Customers in the Warsaw service area will have a chance to voice concerns regarding a proposed 26.5 percent rate hike by Summit Natural Gas during a public hearing to take place at noon Tuesday at the Warsaw Public Library.
The company filed a request with the Missouri Public Service Commission (PSC) in January for approval of the approximately $7.5 million annual revenue increase. The increase will affect customers in the Warsaw, Branson, Gallatin and Rogersville area. The increase does not affect customers in the Lake of the Ozark service area.
The average residential customer in the Warsaw service area could see an increase of $228 per year, according to the company.
Julie Rowey, director of marketing and communication for Summit Natural Gas of Missouri, said the rate increases are the first the company has sought to enact in the affected service areas since 2008.
“The rate increases are essentially to cover the cost of providing service to our customers,” Rowey said. “We haven’t had a rate increase since 2008 for the territory that was formerly served by what was called the Missouri Gas Utility. Then, we have not had a rate increase since 2011 for Southern Missouri Natural Gas Company.”
As Summit provides natural gas to more rural areas, the cost of maintaining and constructing delivery methods is considerable, Rowey said. The money garnered by the increases will help the company recoup expenses on investments made over the last several years.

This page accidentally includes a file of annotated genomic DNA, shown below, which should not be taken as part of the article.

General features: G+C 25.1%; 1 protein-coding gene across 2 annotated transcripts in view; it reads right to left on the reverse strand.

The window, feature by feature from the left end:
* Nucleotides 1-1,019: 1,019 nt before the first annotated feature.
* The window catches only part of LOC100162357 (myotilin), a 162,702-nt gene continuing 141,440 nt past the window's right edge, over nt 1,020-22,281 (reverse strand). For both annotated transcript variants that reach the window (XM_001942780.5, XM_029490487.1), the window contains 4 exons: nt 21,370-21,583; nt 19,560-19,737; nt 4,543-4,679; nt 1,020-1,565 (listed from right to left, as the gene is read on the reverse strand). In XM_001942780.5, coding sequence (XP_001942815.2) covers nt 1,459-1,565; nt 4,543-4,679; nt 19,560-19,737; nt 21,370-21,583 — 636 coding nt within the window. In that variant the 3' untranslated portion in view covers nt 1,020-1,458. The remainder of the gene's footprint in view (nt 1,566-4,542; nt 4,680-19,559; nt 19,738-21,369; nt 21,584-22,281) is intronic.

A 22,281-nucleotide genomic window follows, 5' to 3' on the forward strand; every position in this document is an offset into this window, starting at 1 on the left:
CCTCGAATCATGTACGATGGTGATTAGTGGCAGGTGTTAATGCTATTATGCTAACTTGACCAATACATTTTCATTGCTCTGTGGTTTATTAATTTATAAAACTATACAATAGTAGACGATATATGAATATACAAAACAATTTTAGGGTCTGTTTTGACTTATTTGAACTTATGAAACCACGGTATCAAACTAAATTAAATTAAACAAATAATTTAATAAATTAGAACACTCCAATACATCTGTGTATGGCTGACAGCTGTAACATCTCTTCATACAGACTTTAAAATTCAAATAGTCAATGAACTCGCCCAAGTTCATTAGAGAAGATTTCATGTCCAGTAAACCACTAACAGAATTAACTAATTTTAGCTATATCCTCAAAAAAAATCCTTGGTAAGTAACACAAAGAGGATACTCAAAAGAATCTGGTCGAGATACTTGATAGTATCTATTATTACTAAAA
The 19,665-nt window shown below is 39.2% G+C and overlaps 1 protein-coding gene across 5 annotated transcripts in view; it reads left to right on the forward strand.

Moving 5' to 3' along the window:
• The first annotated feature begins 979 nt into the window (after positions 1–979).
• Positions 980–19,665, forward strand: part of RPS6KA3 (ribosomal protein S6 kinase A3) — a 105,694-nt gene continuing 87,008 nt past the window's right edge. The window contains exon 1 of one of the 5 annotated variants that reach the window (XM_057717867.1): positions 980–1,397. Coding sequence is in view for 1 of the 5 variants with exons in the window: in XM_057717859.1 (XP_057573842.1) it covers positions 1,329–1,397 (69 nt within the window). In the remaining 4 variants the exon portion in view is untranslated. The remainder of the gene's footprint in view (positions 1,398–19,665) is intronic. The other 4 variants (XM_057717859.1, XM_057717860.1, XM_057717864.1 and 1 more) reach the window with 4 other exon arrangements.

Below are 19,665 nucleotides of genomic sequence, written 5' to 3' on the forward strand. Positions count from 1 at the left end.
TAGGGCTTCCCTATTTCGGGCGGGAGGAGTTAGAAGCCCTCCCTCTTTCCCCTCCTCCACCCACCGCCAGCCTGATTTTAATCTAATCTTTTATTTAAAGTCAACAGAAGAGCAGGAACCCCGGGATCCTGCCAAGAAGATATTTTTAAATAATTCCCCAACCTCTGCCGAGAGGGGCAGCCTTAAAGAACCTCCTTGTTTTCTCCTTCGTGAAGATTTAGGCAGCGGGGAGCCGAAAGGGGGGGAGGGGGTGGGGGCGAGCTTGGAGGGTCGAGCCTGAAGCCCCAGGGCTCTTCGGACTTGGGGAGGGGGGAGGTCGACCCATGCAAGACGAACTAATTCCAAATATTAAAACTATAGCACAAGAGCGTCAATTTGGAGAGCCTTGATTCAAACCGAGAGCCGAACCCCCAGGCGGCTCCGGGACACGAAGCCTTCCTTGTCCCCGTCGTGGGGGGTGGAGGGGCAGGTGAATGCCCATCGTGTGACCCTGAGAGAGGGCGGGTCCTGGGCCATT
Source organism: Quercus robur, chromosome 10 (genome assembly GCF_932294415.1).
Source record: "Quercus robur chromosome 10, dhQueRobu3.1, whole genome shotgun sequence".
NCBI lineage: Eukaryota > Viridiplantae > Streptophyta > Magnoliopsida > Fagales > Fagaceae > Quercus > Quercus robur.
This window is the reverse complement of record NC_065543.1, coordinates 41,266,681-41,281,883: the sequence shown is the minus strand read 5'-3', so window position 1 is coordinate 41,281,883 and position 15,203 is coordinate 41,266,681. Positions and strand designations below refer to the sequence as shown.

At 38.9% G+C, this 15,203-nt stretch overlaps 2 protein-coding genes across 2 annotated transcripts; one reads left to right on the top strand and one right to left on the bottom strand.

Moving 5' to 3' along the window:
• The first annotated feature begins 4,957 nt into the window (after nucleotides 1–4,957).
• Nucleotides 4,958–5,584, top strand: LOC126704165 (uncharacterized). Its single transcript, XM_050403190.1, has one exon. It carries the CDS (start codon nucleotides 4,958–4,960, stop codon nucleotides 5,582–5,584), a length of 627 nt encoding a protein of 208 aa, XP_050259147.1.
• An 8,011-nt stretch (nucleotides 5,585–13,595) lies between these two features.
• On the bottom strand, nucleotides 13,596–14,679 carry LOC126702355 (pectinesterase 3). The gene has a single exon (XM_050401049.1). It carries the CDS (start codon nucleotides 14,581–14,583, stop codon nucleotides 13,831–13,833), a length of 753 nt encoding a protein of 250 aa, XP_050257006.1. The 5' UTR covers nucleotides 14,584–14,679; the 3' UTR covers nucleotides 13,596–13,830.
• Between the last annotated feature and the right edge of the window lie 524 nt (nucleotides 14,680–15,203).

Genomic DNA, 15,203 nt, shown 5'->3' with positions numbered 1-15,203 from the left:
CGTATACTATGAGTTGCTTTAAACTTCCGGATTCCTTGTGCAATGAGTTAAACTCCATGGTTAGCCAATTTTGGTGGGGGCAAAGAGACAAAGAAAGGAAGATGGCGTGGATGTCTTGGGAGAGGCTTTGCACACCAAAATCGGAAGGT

“This recovers all of our infrastructure and improvements we’ve made by building new facilities, upgrading existing facilities, the increased costs of expenses, property taxes and all of those things,” Rowey said. “We’ve invested a significant amount into the system, since that time and this is to bring us current.”
In Missouri, Summit Natural Gas has 24,000 customers. Of those, 1,248 customers are in the Warsaw service area and 962 of the Warsaw base are residential customers. Many of those customers are irked by the rate increase, as evidenced by comments already submitted to the PSC, claiming utility bills are already too expensive and the increase is not necessary.
Summit Natural Gas said the increase has nothing to do with the cost of fuel, which have fluctuated wildly on the open market from lows in the $8 range to highs in the $26 range over the past decade. Natural gas prices and trends are monitored and reported by the U.S. Energy Administration Center and can be found at eia.gov/naturalgas.
“There are two separate cost components,” Rowey said. “The commodity cost will fluctuate, but the one thing to note is that the commodity cost is a pass through cost so we do not mark it up. We adjust that cost annually. So the components of this rate increase are not really about the commodity cost, it’s more about the distribution costs.”
Before a regulated utility increases a rate, it must file a request with the PSC. This does not apply to municipal utilities and the rules are different for telecommunications companies. The PSC will then set a schedule of public comment opportunities and hearings. It must decide on the case within 11 months.
The PSC staff public information/question and answer session will start at noon at the library located at 102 E. Jackson St., in Warsaw, with the taking of sworn statements to follow. Any person who needs additional accommodations to participate in this hearing should call the Public Service Commission’s hotline at 1-800-392-4211 (voice) or Relay Missouri at 711 before the hearing.